Share per­sonal stuff pri­vately

The best ways to share per­sonal news, photos and videos with sen­si­tiv­ity

Mac Format - - IMPROVE - Christo­pher Phin

The best ways to share per­sonal news, photos and videos with sen­si­tiv­ity


Any­one can do it


As lit­tle as 10 min­utes to get things set up


Some photos to share

The ubiq­uity of so­cial net­works such as Twit­ter and Face­book means that to­day not only is it easy to share what­ever news and up­dates we want to with the en­tire world, but that for many there’s a bit of a ten­dency to over­share. This can be a prob­lem, both for those shar­ing – since it can have some pri­vacy im­pli­ca­tions for them, their fam­ily or oth­ers in their care – and for peo­ple who fol­low them. We all know the hell that is the re­lent­less del­uge of va­pid up­dates and barely dis­tin­guish­able photos from new par­ents that clog up Face­book!

Hap­pily, we can solve both prob­lems in this tu­to­rial, high­light­ing tech­niques and ser­vices that make it easy for you to share this news in a way that not only safe­guards pri­vacy but also that keeps the up­dates from over­whelm­ing those friends, ac­quain­tances and dis­tant rel­a­tives who aren’t that in­ter­ested.

Through­out, we’ll be us­ing the com­mon ex­am­ple of shar­ing photos, videos and more to keep peo­ple up to date with the progress of a new baby, but in most cases the fun­da­men­tal tech­niques we show can be used for a whole range of things – up­dates from a five-a-side football league, photos from a play­group, or a big home ren­o­va­tion pro­ject, say – ba­si­cally, any­thing that you want only a hand‑picked group of peo­ple to see, ei­ther be­cause it in­volves chil­dren (or oth­ers whose iden­ti­ties you want to pro­tect) or be­cause you know most peo­ple won’t be in­ter­ested.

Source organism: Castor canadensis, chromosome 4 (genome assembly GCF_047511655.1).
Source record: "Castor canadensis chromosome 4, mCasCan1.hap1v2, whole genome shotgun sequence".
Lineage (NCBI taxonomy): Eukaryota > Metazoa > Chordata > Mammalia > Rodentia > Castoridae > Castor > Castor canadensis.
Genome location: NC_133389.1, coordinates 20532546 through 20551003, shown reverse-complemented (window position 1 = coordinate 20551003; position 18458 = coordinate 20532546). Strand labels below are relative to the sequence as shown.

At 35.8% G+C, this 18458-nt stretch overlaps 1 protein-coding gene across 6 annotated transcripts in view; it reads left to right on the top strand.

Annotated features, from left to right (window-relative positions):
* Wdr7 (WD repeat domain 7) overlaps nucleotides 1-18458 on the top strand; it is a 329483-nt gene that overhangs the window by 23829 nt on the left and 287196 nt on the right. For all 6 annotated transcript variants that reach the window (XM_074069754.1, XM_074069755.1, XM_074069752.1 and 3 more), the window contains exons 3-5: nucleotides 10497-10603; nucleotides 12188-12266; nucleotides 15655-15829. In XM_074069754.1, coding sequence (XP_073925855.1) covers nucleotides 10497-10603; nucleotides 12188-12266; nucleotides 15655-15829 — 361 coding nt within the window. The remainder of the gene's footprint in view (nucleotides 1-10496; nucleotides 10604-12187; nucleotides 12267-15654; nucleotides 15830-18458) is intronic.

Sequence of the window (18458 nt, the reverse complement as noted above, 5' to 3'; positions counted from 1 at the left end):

There are more meth­ods for achiev­ing this than the few we high­light here – and if they work for you, great – but in choos­ing which to walk you through here, we’ve con­cen­trated on two things. First, they had to be easy to use, not just for you in shar­ing things, but also for peo­ple you’re shar­ing them with. This is par­tic­u­larly im­por­tant be­cause, es­pe­cially with a new baby, you’ll prob­a­bly want to share with some

Make use of the dif­fer­ent lev­els of vis­i­bil­ity Face­book of­fers you for ev­ery post that you make

peo­ple who are aren’t as con­fi­dent with tech­nol­ogy as you, so you need to re­duce that fric­tion as much as pos­si­ble. Sec­ond, we wanted ser­vices that, for the most part, are ei­ther plat­form-ag­nos­tic, or which have apps for a broad range of plat­forms, since it’s likely you’ll be shar­ing with peo­ple who use An­droid and Win­dows as well as iOS and OS X.

By in­vi­ta­tion only

Our favourite of the ways we’ve found to en­able all this is 23snaps (23snaps. com). You can see a step-by-step tu­to­rial on us­ing this free ser­vice on the next page. Although this means it’s not best suited to other kinds of shar­ing, its fo­cus on ex­actly the things you want when shar­ing news of a baby make it per­fect for that pur­pose. With its sup­port for photos, videos, mea­sure­ments, sta­tus up­dates and the con­cept of fam­i­lies built-in, you can think of it ba­si­cally as a kind of Face­book clone built specif­i­cally for shar­ing baby news!

Face­book it­self, of course, can be used for this sort of thing, and it’s ac­tu­ally re­ally good at it. The trick is to make use of the dif­fer­ent lev­els of vis­i­bil­ity Face­book of­fers you for ev­ery post that you make. While for most of us, the de­fault op­tions – Public or Friends only – cover what we need, you can cre­ate as many ded­i­cated lists as you want of spe­cific Face­book con­tacts. Cre­ate one called ‘Baby news’, for ex­am­ple, adding only those peo­ple you want to share this stuff with, and then when you choose that list from the ‘Who should see this?’ drop-down at the bot­tom-right of the com­pose area, only those peo­ple you’ve added will see it – and only they will see any ac­tiv­ity that hap­pens on it, and they may not share it fur­ther. You cre­ate lists by plac­ing the pointer over Friends on the left of your News Feed and click­ing the More link that ap­pears. Also note that Face­book al­lows you to cre­ate events, such as for a new ar­rival, and their vis­i­bil­ity can also be lim­ited to spe­cific lists.

Re­mem­ber that you can ap­ply dif­fer­ent per­mis­sions to dif­fer­ent posts